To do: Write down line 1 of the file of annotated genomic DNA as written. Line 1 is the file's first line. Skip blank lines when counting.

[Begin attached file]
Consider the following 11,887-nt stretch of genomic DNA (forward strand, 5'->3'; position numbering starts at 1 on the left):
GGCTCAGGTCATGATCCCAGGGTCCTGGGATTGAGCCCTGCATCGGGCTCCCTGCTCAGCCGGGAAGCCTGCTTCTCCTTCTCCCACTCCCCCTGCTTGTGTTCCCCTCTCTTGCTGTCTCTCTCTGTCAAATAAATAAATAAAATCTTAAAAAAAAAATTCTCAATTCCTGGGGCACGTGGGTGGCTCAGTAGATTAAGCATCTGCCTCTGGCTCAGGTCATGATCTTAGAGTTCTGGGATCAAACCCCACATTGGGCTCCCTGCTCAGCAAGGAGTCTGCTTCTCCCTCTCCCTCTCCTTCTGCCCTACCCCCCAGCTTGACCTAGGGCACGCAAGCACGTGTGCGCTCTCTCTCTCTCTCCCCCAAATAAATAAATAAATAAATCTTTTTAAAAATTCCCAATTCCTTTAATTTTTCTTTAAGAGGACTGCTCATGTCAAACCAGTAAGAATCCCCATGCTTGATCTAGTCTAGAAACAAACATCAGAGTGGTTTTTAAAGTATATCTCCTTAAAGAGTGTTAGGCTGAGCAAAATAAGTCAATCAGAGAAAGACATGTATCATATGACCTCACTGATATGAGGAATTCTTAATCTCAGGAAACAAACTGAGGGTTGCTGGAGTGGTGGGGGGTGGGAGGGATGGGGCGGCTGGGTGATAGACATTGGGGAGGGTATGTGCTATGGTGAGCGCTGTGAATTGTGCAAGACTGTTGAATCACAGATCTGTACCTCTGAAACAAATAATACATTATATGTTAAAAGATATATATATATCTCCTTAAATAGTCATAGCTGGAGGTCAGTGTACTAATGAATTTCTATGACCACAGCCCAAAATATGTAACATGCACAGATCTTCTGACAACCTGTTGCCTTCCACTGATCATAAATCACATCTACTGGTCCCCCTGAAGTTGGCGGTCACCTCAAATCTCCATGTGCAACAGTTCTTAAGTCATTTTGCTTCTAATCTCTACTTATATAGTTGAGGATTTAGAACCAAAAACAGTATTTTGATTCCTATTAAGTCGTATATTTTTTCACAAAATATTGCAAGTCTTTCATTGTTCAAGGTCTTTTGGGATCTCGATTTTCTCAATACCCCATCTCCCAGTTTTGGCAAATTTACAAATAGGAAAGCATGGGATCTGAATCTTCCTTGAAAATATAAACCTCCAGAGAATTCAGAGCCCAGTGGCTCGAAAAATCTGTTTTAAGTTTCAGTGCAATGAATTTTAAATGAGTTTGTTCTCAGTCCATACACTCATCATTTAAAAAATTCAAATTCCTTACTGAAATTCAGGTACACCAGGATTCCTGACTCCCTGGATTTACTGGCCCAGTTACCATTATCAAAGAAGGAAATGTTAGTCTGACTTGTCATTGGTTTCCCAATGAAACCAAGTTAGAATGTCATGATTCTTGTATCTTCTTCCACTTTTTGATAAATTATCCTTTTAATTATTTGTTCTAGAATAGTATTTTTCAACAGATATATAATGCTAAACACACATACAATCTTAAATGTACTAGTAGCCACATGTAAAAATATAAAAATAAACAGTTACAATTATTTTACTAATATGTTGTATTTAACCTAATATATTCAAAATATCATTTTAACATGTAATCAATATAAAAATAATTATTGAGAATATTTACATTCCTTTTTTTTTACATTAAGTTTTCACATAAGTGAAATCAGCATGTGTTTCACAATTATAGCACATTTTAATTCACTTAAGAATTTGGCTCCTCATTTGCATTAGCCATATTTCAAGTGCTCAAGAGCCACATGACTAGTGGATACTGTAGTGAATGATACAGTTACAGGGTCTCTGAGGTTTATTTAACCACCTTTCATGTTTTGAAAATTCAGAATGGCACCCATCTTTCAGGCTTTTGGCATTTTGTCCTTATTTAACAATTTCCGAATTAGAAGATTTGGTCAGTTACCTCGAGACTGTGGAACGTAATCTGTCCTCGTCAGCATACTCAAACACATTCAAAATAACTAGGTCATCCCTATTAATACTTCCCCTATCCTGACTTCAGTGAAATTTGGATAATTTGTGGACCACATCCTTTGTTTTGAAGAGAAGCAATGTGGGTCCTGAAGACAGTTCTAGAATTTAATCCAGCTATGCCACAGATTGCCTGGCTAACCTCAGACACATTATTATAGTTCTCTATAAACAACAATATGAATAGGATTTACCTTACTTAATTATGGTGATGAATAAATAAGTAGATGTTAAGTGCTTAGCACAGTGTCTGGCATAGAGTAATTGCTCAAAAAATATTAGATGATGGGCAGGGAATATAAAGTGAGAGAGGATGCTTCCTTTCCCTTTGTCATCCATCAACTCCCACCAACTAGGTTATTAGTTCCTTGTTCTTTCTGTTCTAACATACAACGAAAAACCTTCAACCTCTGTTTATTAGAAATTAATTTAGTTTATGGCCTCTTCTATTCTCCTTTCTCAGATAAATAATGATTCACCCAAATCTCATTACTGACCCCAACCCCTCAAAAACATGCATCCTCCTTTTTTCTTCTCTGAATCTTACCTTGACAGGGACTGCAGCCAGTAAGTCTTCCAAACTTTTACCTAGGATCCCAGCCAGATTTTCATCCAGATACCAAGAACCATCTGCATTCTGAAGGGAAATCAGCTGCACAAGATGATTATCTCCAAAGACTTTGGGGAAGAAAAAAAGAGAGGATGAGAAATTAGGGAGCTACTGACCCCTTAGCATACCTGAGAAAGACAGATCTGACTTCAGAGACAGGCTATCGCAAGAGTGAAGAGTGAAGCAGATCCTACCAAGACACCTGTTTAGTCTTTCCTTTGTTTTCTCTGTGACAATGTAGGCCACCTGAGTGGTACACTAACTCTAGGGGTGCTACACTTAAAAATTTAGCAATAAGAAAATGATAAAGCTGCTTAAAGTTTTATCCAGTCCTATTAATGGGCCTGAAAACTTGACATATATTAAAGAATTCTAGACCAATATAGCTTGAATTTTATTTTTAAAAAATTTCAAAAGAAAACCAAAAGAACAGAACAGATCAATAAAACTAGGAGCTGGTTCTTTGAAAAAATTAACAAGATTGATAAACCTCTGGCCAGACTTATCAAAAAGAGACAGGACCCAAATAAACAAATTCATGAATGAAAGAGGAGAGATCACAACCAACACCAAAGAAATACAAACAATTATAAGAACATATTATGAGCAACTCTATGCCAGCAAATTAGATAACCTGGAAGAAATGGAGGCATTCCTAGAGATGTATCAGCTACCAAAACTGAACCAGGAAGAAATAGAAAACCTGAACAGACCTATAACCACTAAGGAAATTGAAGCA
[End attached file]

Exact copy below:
Consider the following 11,887-nt stretch of genomic DNA (forward strand, 5'->3'; position numbering starts at 1 on the left):